We strive for work-life balance. We try not to procrastinate, and we don’t want to waste our time. Yet, we tend to do the things we want to do first and maybe forget about the things we don’t like to do.
What does this have to do with “pipeline strategies” and “new donors”?
It’s this: how do we allocate our 40-hour work week around the donor cycle? How much time should we and our development team spend on identification, cultivation, solicitation, and stewardship of our donors?
One source I found said 90% of an organization’s time should be spent on cultivation. That’s a lot and doesn’t leave time for much of anything else.
After lots of google research, I conclude there is no “best practice” for donor cycle time allocation. But my experience has taught me that getting to know the donor, bringing them close to the organization (cultivation), and keeping them close (stewardship) are the most important jobs we can do as fundraisers.
Yes, we need to continually identify new donors, but remember, it’s more cost efficient to keep a donor than cultivate a new one. So, spending more time with you existing donors makes dollar sense.
Soliciting your donors is done a few times a year, a small percentage of your overall work year.
Considering the lesser amount of time needed to identify and solicit, it follows that more time be spent on cultivation and stewardship. I recommend 80% on cultivation and stewardship; and 20% on identification and solicitation.
A fundraising rule of thumb is that a donor should receive seven touches (communications) between solicitations. Here are some cultivation and stewardship ideas you may want to try:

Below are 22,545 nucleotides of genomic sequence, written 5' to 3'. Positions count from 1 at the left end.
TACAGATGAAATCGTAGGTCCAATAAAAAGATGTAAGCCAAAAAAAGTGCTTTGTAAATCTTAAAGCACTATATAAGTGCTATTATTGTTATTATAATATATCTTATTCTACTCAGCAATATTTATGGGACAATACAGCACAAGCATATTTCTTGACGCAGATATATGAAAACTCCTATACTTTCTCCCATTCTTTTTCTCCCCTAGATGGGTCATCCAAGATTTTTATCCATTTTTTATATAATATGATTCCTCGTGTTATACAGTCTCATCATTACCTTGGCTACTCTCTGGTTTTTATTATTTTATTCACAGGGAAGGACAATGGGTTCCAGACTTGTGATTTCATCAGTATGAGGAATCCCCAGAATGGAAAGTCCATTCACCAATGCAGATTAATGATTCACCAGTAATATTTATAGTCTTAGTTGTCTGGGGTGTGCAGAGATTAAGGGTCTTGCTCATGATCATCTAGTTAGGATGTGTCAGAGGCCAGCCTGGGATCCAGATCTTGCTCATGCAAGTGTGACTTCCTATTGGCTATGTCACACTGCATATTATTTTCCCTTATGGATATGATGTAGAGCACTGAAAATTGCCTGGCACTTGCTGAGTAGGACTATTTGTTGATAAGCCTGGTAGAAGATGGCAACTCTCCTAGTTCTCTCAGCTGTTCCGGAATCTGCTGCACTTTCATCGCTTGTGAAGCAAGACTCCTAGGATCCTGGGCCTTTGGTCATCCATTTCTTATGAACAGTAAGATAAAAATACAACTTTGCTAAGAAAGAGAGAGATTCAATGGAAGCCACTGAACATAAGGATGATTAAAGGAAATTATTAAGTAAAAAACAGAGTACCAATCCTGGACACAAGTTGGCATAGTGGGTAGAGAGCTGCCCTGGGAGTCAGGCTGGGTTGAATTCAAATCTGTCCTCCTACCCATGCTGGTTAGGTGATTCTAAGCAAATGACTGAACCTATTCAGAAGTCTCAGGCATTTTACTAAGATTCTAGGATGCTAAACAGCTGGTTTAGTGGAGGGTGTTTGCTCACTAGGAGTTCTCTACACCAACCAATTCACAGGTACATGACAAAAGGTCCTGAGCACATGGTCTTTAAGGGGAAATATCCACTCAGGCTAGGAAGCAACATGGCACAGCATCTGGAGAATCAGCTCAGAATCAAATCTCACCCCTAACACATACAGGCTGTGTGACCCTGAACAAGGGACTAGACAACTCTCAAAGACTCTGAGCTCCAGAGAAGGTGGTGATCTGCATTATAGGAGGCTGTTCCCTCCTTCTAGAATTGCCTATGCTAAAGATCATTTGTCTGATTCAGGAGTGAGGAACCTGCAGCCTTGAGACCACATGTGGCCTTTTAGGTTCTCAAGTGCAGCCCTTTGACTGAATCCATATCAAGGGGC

Monthly newsletter (electronic or print)
Tours of your facility, virtual is ok
Lunch and Learn or Brown Bag Series, informal lunchtime presentations
Birthday and holiday cards, consider something different like the 4th of July or Arbor Day
While we always need to attract new donors, we must also let our existing donors know they are appreciated as people and supporters. With the right encouragement, donors tend to increase their financial contributions over time.
How we balance our time is important to maintain a good pipeline of prospects and moving current donors to a more engaged relationship with your organization.
Michelle Crim, CFRE
Dynamic Development Strategies can help. We offer coaching, grant writing, and fundraising services for our nonprofit clients. We specialize in small to mid-size organizations because we understand your challenges. Please contact us for more information.